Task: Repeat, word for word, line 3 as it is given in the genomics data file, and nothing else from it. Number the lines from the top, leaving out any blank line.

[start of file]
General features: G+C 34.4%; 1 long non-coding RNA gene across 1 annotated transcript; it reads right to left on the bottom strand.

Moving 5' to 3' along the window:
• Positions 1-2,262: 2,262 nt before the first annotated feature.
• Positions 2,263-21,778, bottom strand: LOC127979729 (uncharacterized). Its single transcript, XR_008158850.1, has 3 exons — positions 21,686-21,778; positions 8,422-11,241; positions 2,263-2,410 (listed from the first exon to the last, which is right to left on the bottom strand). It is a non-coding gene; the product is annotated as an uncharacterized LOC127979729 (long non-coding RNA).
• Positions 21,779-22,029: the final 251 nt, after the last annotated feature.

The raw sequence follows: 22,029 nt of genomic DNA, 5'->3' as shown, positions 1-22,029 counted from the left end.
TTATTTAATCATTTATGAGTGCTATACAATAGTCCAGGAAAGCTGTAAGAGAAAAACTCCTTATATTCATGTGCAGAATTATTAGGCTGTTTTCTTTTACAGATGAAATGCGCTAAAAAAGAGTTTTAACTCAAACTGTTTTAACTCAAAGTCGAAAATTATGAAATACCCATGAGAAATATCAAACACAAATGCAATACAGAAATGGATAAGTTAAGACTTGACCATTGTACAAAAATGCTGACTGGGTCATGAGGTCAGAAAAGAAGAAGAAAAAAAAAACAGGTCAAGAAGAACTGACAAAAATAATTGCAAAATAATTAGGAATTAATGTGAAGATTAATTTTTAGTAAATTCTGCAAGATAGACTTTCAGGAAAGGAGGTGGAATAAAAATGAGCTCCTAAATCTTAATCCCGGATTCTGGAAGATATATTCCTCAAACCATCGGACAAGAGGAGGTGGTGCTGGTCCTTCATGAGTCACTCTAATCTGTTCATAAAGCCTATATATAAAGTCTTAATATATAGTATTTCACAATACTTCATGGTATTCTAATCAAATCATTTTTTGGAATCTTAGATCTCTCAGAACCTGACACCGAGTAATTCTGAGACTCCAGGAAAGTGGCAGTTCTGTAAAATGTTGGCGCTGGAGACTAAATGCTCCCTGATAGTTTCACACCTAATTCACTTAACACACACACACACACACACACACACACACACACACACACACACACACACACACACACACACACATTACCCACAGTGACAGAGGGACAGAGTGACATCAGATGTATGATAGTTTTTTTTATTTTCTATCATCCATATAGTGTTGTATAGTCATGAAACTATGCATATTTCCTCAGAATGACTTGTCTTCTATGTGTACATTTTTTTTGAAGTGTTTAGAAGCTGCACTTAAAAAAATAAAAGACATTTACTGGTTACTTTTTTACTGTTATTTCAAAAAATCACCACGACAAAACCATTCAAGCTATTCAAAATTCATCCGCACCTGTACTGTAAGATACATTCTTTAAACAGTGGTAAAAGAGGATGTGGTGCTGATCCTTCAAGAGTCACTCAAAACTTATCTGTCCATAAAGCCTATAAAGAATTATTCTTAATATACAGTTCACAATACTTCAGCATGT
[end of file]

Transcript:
• Positions 1-2,262: 2,262 nt before the first annotated feature.